Archive - Nov 18, 2010
Lois Maurine (Wiberg) Wright was born Jan. 26, 1930, the youngest child of William Daniel Wiberg and Kathryn Stanton Wiberg, in Ord in Valley County. She grew up on a farm in the Mira Valley community south of Ord, where she attended grade school She later moved with her parents into Ord where she attended high school.
Michael Keith Hughes was born Aug. 9, 1949, in Ontario, Ore., to the family of Lyie and Dorothy (Meyers) Hughes. He joined two older sisters, Sherry and Carolyn, and later became big brother to two more sisters, Mary and Judy. Being the only son in a house full of girls led to Mike's advantage because he was always the special one.
Mike passed away Nov. 8, 2010, in Fort Stockton, Texas enroute home to Lockhart, Texas where he has lived for the last 30 years of his life.
Wilma M. Haddix, second child and oldest daughter of Newton and Mae Anna Tykwart Haddix, was born April 29, 1907, at the family farm northeast of Mason City. Wilma died Nov. 13, 2010, at the age of 103 years, 7 months and 15 days. Wilma died at the Golden LivingCenter in Broken Bow where she had resided for 25 years.
Wilma attended the country school known as Union School. As so many Haddix children went to that school, it was also known as the Haddix School.
Mary K. Harmon 88, of Grand Island, died Nov. 11, 2010, at Golden LivingCenter Lakeview.
Mrs. Harmon was born May 26, 1922, in Mullen, to Clyde W. and Sofie K. (Johansen) McCully. Mrs. Harmon received her education in Lyman, and graduated from Lyman High School.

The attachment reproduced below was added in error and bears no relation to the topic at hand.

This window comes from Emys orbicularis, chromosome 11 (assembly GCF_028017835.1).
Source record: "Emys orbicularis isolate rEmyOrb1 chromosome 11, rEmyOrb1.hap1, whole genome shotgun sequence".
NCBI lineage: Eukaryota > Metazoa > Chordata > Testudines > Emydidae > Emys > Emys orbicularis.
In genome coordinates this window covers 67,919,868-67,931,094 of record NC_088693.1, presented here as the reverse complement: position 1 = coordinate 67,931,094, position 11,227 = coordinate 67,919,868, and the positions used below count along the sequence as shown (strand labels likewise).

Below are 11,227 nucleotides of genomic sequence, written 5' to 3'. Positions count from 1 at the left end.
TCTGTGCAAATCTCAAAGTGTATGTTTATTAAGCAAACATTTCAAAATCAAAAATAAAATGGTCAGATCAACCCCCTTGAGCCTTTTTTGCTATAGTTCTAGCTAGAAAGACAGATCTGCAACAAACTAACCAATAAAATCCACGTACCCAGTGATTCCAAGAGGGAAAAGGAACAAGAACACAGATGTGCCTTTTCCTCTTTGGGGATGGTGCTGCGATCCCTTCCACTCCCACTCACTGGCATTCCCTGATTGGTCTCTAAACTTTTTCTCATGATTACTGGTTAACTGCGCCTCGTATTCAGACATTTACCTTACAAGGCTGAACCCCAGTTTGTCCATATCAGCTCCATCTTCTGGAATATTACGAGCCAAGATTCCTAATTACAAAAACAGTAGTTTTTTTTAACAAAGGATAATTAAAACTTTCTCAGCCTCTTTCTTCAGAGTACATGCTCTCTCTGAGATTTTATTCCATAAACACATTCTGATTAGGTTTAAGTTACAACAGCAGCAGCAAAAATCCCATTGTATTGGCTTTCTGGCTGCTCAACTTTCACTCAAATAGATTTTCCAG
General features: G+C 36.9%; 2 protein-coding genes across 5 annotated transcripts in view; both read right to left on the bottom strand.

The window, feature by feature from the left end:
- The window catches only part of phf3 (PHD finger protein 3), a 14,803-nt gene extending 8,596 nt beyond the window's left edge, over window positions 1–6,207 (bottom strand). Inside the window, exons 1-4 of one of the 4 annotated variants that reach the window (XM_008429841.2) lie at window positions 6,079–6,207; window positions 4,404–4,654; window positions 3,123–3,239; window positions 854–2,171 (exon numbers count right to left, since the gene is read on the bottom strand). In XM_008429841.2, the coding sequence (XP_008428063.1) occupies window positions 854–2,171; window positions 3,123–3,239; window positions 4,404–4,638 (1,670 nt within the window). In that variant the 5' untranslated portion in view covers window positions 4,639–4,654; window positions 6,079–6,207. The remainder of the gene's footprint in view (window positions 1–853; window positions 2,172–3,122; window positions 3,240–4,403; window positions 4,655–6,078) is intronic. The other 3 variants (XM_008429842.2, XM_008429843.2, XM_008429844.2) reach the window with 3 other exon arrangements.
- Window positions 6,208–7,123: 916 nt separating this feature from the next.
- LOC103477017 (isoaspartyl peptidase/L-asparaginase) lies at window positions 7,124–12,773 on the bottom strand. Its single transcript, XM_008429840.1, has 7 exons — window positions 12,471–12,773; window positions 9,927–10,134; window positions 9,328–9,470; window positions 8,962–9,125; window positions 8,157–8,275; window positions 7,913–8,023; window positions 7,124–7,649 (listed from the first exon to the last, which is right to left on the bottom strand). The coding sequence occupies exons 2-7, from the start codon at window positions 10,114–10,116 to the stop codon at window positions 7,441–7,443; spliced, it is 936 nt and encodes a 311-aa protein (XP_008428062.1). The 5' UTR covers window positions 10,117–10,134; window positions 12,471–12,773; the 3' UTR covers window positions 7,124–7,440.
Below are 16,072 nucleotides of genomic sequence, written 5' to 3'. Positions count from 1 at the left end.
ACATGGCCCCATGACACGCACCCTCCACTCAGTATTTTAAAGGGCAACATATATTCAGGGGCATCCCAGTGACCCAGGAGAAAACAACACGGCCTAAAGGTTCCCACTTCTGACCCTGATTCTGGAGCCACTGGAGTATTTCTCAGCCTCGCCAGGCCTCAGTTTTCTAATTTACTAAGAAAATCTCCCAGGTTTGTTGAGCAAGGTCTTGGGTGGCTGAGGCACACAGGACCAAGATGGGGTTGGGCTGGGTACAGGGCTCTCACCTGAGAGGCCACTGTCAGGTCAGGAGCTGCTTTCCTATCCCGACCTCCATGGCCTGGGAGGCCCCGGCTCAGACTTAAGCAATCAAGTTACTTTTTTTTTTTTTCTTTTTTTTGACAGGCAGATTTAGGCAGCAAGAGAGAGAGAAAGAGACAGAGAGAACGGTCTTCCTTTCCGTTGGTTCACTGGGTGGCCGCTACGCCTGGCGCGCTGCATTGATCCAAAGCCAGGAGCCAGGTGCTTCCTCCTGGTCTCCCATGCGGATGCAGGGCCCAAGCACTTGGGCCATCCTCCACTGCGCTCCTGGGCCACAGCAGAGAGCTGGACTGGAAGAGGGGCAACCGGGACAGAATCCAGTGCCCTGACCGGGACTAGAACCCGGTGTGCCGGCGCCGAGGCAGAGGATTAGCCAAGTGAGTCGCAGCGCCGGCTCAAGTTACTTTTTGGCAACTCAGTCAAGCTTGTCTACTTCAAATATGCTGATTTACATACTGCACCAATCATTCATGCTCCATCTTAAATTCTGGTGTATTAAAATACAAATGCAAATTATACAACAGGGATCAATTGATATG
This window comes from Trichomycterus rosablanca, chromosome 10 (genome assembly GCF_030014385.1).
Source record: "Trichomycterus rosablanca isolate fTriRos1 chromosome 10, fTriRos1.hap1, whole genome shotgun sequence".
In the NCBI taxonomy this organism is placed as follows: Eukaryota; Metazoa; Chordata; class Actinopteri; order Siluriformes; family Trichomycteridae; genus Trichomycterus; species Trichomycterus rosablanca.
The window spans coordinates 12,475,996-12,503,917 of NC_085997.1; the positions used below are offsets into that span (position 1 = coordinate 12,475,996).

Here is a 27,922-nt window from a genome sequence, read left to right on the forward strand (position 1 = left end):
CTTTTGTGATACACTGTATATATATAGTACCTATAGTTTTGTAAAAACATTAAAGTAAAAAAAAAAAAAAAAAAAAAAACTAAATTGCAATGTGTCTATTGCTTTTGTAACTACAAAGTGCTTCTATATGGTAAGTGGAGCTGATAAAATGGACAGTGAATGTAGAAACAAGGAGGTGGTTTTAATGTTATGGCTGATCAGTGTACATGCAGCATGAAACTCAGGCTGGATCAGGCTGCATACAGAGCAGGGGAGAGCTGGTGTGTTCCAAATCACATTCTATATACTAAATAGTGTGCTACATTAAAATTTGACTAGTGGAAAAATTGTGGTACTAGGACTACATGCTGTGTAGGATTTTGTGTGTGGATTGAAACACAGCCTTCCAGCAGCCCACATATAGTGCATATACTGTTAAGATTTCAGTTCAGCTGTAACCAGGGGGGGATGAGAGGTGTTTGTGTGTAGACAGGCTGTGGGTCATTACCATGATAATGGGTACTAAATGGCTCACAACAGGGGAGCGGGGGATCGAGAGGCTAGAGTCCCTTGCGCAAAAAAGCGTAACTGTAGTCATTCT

She married Oral Harmon June 1, 1940, in Stanford. Mary was a wonderful mother and homemaker. She worked with her husband as they farmed near Morrill for eight years. They then moved near Thedford where they ranched. Oral and Mary moved to Grand Island in 1966.
Bonnie L. Guilford, 82, of Broken Bow died Nov. 14, 2010.
Bonnie L. Guilford was born July 22, 1928, in Broken Bow to Roy and Hazel (Helmick) Ferguson. She lived in the Round Hill and Burr Oak community most of her life. She graduated from Broken Bow High School in 1946. Thereafter she attended Kearney College and graduated as a teacher and starting teaching at a country school called Flatt Bottom.
Saturday, Arnold saw a flurry of activity as more than 100 women converged on the community center for a potluck salad luncheon. The luncheon was the opening to the annual housing tour, sponsored by the Arnold Chamber of Commerce. Those who attended were divided into groups and given directions to each home being showcased. For this yearâ€™s event, four families opened their homes to the public, with each bringing their own unique style and history to the table.
There are those who know what they want to do with their lives from an early age, and then there are those who have to take awhile to find themselves. Rebecca Cassel Roese admits she falls in the latter category, but this 30-something mom of three believes she has found her lifeâ€™s passion.
Rebecca teaches medical classes at College America in Denver, Colo., and this past July was promoted to Associate Dean of the schoolâ€™s medical program. The fact that she would end up as an instructor surprises even her.
The blueprints were drawn in March but it took until September to actually break ground. This is in regards to the building of a smoking addition to Slyvesterâ€™s Bar in Broken Bow.
Following some contention regarding the statewide smoking-ban, patrons began wondering if a smoker-friendly sector would happen at all.
Fred Schumacher, owner/manager of Slyvesterâ€™s Bar, explained that there was a lot of legal requirements and red tape regarding the addition.